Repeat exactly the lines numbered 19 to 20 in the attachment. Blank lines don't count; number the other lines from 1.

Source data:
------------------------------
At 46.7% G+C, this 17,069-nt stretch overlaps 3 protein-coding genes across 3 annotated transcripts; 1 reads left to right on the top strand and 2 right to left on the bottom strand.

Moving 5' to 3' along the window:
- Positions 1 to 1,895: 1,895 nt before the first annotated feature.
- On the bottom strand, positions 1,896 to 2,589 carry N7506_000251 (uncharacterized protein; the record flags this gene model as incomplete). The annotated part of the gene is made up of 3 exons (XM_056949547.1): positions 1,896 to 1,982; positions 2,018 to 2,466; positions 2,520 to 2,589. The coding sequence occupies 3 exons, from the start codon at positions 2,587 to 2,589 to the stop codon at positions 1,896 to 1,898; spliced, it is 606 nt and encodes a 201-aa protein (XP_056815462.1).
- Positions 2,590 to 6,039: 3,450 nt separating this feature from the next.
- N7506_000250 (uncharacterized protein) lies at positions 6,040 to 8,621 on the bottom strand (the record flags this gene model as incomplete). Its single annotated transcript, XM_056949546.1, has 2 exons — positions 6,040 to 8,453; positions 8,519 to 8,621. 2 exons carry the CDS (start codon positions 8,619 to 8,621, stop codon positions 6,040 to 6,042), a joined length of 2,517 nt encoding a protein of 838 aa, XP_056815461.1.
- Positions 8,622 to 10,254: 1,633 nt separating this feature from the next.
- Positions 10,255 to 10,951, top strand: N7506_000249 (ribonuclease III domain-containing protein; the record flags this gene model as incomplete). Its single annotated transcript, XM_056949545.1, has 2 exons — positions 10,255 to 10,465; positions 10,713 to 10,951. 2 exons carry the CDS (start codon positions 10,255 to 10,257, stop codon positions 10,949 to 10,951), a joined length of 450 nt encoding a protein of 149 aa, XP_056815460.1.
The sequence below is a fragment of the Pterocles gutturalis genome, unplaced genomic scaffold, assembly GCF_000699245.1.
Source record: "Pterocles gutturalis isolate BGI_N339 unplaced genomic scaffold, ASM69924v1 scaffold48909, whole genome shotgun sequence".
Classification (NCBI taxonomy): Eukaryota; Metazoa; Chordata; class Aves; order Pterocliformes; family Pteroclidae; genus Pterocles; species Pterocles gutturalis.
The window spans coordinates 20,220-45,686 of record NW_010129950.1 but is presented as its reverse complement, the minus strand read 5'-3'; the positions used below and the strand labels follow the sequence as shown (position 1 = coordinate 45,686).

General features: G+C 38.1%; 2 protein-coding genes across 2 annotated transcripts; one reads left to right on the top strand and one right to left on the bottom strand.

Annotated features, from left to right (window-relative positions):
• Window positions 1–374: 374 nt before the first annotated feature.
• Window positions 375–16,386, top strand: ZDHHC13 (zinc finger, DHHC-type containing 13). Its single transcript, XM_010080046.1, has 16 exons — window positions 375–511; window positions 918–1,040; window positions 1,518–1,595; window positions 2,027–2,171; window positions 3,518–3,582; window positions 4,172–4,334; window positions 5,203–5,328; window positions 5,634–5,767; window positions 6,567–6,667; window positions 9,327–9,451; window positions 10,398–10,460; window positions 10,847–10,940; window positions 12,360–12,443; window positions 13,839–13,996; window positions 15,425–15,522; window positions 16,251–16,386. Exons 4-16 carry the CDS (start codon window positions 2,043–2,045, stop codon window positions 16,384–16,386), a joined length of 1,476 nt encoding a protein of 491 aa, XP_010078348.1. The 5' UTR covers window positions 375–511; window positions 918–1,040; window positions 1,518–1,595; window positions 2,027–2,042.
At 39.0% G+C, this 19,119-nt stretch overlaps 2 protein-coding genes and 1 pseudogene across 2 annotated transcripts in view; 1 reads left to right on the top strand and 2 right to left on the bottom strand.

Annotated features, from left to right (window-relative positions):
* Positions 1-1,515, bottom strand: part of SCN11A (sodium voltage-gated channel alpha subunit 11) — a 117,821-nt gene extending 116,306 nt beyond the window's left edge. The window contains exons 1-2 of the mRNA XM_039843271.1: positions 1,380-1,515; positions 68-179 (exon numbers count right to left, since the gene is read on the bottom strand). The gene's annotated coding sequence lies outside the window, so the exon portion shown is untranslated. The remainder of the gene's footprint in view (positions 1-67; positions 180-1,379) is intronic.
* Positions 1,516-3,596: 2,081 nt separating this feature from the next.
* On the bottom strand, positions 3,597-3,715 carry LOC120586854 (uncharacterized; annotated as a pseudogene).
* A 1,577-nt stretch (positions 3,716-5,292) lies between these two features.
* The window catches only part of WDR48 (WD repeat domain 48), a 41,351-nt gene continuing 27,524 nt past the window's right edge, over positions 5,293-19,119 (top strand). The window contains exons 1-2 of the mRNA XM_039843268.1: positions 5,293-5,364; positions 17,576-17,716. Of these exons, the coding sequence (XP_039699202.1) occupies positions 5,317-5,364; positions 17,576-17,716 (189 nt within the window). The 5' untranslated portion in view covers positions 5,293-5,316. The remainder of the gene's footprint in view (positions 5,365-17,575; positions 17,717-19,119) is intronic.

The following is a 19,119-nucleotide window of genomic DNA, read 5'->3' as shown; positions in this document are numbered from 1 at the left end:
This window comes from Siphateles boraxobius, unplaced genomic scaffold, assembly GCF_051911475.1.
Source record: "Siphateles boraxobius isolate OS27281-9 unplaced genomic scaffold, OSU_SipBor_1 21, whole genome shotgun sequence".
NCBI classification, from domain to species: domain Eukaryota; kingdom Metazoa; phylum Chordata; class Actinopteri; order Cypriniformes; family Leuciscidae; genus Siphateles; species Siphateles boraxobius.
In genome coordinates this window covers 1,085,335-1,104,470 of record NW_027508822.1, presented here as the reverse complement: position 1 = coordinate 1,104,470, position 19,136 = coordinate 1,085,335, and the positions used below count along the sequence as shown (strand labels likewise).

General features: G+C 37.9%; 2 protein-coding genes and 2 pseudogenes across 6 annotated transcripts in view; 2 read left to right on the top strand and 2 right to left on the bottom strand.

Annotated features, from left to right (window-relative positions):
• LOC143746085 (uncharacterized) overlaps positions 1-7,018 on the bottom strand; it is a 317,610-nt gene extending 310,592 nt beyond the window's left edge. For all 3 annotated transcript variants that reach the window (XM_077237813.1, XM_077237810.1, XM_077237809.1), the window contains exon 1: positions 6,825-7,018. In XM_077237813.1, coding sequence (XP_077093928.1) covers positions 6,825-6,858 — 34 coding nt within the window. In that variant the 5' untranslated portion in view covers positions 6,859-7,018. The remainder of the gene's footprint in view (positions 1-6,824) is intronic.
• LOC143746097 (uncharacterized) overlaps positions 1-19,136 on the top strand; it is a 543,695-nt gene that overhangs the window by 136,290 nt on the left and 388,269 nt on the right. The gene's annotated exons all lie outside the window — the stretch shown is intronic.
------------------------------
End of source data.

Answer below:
* Positions 1-1,515, bottom strand: part of SCN11A (sodium voltage-gated channel alpha subunit 11) — a 117,821-nt gene extending 116,306 nt beyond the window's left edge. The window contains exons 1-2 of the mRNA XM_039843271.1: positions 1,380-1,515; positions 68-179 (exon numbers count right to left, since the gene is read on the bottom strand). The gene's annotated coding sequence lies outside the window, so the exon portion shown is untranslated. The remainder of the gene's footprint in view (positions 1-67; positions 180-1,379) is intronic.
* Positions 1,516-3,596: 2,081 nt separating this feature from the next.